You just to mount it once, and it can be used forever!


       The  first  time  you  run flickrfs a directory .flickrfs is created in
       your $HOME directory. The directory contains a file  named  config.txt.
       Edit the file, to set the following options:


       The  sync intervals are in seconds. The default interval set is 5 mins.
       The sync of /sets and /stream is irrespective of each other, so you can
       change the interval values as you like.

       image.size  field  specifies  the  default size that the photos will be
       resized to before uploading. If you wish to upload the original size of
       photos,  leave  the  value  blank as follows. Note that, only a copy of
       photo is resized, your original photo will not be resized.

       flickrfs will by default add the tag ’flickrfs’  to  all  pictures  the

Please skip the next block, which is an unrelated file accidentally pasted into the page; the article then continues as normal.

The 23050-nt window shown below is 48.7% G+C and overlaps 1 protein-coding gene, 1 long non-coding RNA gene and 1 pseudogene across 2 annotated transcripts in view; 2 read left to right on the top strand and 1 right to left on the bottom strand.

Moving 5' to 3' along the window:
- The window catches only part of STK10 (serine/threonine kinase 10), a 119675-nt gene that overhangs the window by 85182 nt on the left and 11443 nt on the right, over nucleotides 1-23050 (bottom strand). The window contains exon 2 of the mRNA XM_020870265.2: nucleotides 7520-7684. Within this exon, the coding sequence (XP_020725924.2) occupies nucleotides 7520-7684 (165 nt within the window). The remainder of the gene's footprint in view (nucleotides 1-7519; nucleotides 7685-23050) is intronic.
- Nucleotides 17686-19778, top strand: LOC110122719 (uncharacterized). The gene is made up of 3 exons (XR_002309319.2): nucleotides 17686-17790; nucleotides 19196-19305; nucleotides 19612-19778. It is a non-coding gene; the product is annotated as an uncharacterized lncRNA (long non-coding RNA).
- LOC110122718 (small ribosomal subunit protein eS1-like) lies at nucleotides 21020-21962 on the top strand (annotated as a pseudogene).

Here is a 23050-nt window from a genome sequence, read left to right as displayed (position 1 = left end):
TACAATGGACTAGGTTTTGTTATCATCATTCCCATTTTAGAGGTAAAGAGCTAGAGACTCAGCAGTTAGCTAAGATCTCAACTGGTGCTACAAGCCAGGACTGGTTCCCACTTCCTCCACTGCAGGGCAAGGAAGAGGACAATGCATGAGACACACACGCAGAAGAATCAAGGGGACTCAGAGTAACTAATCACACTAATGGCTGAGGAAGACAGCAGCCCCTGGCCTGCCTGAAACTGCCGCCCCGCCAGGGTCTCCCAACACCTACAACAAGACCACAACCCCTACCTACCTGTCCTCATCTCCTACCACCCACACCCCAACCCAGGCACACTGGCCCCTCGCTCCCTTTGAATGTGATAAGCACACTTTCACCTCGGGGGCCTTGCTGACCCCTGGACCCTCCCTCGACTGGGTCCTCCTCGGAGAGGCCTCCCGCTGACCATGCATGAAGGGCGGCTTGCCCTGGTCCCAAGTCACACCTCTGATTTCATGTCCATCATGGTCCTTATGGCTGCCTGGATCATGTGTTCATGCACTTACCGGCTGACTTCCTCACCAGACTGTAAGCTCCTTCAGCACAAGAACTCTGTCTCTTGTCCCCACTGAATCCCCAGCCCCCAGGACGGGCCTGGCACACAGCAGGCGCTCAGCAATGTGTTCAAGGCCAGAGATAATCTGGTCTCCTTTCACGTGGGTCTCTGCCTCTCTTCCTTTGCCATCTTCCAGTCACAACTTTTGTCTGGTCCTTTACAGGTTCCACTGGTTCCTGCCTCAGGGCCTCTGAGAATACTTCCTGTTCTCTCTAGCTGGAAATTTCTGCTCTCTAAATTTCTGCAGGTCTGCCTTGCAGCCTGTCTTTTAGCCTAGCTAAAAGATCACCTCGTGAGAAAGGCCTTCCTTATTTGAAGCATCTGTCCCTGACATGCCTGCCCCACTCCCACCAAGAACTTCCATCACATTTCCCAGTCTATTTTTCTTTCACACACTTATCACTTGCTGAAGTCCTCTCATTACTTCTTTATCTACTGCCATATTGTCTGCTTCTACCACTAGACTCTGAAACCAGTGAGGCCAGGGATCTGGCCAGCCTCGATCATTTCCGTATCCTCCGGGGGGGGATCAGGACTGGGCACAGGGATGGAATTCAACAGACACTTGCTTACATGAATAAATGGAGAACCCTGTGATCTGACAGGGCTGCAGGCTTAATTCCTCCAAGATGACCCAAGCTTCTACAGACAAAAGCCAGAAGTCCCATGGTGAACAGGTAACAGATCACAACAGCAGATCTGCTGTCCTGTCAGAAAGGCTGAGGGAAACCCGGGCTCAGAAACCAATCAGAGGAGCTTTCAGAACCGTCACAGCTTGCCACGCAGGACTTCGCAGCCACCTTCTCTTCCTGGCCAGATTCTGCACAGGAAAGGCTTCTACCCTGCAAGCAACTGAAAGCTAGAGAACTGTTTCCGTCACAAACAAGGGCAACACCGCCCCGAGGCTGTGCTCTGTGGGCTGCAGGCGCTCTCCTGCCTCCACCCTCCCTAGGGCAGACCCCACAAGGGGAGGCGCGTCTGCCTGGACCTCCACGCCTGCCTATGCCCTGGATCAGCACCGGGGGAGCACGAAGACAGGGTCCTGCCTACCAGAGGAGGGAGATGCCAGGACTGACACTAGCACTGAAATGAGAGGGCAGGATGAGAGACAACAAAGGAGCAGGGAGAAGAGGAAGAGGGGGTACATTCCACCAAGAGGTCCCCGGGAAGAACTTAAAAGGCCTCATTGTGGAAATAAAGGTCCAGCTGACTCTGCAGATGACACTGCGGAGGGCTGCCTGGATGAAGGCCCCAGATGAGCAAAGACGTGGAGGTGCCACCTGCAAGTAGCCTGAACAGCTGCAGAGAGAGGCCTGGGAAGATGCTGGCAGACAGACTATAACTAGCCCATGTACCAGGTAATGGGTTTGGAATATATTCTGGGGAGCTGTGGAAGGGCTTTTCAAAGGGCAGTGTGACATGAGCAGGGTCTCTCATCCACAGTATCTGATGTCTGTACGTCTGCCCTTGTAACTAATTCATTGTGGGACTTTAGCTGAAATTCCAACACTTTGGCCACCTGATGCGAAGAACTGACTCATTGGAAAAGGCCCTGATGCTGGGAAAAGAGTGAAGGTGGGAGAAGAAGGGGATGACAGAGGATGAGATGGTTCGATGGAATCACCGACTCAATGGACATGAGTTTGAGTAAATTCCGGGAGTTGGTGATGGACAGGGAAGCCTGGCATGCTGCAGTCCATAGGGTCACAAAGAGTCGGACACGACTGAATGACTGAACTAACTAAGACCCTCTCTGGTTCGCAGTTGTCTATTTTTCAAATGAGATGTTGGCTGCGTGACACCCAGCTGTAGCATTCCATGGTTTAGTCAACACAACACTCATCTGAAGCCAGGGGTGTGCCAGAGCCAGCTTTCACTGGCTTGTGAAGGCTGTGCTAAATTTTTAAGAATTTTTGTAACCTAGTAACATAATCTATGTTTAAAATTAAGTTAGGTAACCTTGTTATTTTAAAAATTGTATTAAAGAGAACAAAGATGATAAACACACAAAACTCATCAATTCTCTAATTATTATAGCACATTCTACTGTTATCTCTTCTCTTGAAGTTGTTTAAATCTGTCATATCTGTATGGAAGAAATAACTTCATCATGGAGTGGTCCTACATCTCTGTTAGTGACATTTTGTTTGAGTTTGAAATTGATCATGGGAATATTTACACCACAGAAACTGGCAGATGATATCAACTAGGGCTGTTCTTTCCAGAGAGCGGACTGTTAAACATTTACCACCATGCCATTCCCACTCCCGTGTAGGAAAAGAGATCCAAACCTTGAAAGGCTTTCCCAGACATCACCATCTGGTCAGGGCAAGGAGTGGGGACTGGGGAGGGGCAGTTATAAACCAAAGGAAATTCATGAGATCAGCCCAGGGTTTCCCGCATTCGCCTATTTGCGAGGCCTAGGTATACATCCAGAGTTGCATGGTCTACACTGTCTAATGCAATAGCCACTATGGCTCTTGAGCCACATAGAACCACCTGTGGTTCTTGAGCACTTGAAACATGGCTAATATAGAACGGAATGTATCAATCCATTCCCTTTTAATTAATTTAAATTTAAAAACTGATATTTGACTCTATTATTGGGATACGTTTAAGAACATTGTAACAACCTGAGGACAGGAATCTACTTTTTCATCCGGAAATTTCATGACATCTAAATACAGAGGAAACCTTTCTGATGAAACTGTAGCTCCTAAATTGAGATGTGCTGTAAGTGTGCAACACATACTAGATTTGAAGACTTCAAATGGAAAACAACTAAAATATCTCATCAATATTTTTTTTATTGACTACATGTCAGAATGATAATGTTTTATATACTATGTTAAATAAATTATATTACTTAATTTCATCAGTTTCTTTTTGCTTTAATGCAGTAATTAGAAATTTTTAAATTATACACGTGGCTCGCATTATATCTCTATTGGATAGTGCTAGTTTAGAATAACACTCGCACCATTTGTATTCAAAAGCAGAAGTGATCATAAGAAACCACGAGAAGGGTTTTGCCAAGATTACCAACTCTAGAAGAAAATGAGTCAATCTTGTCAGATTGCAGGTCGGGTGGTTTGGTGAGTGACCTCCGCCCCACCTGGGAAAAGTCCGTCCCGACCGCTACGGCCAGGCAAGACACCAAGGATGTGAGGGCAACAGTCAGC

user uploads. Set add.default.tag to ’no’ to disable this feature.

       The  default  values  of API key and Secret used for authentication are
       specified in the config file. You may change them if required.

   Create a screen terminal (Optional)
       What is screen? See screen(1)

       Why? This will keep the fs mounted even when you log out. Next time you
       log  in,  you  can  directly  access the fs, without having to mount it
       again. Saves effort!

       $ screen -S flickrfs

   Mount the filesystem
       Check if fuse module has already been loaded in kernel.

       $ lsmod | grep -i fuse